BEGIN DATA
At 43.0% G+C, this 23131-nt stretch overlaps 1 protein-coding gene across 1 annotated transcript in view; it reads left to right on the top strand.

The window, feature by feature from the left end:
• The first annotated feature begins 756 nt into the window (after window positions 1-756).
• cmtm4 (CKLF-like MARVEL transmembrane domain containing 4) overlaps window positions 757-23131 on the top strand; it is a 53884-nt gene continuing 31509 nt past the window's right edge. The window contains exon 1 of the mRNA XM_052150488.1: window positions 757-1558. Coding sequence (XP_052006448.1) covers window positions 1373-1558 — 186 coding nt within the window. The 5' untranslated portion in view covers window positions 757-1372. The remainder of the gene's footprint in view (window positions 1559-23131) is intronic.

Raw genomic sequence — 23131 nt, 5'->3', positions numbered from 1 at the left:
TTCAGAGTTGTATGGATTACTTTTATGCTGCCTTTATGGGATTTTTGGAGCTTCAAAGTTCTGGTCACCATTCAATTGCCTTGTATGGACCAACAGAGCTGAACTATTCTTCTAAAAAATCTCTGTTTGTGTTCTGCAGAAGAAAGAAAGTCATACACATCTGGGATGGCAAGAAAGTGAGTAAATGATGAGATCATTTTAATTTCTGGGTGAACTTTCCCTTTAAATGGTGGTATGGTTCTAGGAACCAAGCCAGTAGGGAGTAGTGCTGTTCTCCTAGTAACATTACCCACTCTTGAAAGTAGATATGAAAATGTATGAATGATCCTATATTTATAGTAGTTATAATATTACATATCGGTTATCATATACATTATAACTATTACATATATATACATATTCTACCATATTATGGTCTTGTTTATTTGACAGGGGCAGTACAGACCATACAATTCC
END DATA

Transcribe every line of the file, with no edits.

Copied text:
At 43.0% G+C, this 23131-nt stretch overlaps 1 protein-coding gene across 1 annotated transcript in view; it reads left to right on the top strand.

The window, feature by feature from the left end:
• The first annotated feature begins 756 nt into the window (after window positions 1-756).
• cmtm4 (CKLF-like MARVEL transmembrane domain containing 4) overlaps window positions 757-23131 on the top strand; it is a 53884-nt gene continuing 31509 nt past the window's right edge. The window contains exon 1 of the mRNA XM_052150488.1: window positions 757-1558. Coding sequence (XP_052006448.1) covers window positions 1373-1558 — 186 coding nt within the window. The 5' untranslated portion in view covers window positions 757-1372. The remainder of the gene's footprint in view (window positions 1559-23131) is intronic.

Raw genomic sequence — 23131 nt, 5'->3', positions numbered from 1 at the left:
TTCAGAGTTGTATGGATTACTTTTATGCTGCCTTTATGGGATTTTTGGAGCTTCAAAGTTCTGGTCACCATTCAATTGCCTTGTATGGACCAACAGAGCTGAACTATTCTTCTAAAAAATCTCTGTTTGTGTTCTGCAGAAGAAAGAAAGTCATACACATCTGGGATGGCAAGAAAGTGAGTAAATGATGAGATCATTTTAATTTCTGGGTGAACTTTCCCTTTAAATGGTGGTATGGTTCTAGGAACCAAGCCAGTAGGGAGTAGTGCTGTTCTCCTAGTAACATTACCCACTCTTGAAAGTAGATATGAAAATGTATGAATGATCCTATATTTATAGTAGTTATAATATTACATATCGGTTATCATATACATTATAACTATTACATATATATACATATTCTACCATATTATGGTCTTGTTTATTTGACAGGGGCAGTACAGACCATACAATTCC